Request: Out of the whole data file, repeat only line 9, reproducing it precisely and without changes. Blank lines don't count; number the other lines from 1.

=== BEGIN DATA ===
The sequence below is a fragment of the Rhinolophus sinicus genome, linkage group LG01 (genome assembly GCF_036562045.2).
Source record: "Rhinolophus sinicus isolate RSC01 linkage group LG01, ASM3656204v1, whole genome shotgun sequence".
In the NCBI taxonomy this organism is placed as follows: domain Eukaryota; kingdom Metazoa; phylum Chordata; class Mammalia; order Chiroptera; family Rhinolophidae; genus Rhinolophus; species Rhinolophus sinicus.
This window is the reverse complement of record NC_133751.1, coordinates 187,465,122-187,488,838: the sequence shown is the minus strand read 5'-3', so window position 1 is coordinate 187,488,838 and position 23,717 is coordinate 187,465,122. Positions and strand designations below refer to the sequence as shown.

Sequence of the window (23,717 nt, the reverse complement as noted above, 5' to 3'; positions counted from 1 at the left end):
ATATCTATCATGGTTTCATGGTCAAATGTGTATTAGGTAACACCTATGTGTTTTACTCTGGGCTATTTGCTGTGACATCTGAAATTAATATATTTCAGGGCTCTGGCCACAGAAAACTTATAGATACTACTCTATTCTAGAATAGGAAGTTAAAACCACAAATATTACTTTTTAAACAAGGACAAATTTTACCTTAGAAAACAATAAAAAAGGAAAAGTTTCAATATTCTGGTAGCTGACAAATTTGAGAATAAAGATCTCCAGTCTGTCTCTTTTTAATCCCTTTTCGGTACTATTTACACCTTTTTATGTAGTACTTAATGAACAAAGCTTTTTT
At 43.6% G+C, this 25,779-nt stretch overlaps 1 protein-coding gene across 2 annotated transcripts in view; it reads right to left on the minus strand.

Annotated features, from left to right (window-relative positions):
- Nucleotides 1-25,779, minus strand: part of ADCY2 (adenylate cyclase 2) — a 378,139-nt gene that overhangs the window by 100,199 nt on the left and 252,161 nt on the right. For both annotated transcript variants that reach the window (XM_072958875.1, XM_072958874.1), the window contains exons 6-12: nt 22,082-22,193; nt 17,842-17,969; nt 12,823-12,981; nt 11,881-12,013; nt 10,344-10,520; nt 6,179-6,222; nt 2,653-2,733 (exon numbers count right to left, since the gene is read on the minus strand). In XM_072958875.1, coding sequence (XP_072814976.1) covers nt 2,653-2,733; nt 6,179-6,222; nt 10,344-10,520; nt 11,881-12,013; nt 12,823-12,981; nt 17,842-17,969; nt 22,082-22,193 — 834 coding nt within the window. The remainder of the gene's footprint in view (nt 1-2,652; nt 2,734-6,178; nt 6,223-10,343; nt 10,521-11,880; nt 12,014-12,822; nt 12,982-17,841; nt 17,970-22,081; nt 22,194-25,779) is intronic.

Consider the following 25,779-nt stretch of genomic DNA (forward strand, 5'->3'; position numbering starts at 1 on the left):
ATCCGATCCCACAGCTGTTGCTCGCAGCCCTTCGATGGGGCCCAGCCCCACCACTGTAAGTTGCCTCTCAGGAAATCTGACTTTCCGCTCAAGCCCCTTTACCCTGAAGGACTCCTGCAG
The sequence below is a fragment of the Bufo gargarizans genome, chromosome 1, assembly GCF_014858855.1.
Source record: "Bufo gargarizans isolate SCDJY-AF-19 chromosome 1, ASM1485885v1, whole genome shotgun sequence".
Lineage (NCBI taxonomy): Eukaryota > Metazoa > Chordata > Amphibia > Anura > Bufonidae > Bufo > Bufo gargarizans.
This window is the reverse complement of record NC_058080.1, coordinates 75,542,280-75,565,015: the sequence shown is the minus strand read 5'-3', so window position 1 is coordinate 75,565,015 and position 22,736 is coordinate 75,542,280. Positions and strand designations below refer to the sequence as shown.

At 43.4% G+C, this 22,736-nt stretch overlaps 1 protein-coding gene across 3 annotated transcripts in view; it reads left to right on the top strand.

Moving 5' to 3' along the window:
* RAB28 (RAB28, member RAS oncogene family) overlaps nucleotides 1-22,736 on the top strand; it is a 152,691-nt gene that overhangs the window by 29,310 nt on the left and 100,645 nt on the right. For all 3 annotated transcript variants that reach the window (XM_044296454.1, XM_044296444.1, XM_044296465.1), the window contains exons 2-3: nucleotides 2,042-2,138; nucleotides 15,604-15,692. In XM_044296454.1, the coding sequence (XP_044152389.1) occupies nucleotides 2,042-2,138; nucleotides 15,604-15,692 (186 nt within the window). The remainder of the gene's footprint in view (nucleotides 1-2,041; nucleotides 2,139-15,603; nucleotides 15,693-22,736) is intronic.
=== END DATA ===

- Nucleotides 1-25,779, minus strand: part of ADCY2 (adenylate cyclase 2) — a 378,139-nt gene that overhangs the window by 100,199 nt on the left and 252,161 nt on the right. For both annotated transcript variants that reach the window (XM_072958875.1, XM_072958874.1), the window contains exons 6-12: nt 22,082-22,193; nt 17,842-17,969; nt 12,823-12,981; nt 11,881-12,013; nt 10,344-10,520; nt 6,179-6,222; nt 2,653-2,733 (exon numbers count right to left, since the gene is read on the minus strand). In XM_072958875.1, coding sequence (XP_072814976.1) covers nt 2,653-2,733; nt 6,179-6,222; nt 10,344-10,520; nt 11,881-12,013; nt 12,823-12,981; nt 17,842-17,969; nt 22,082-22,193 — 834 coding nt within the window. The remainder of the gene's footprint in view (nt 1-2,652; nt 2,734-6,178; nt 6,223-10,343; nt 10,521-11,880; nt 12,014-12,822; nt 12,982-17,841; nt 17,970-22,081; nt 22,194-25,779) is intronic.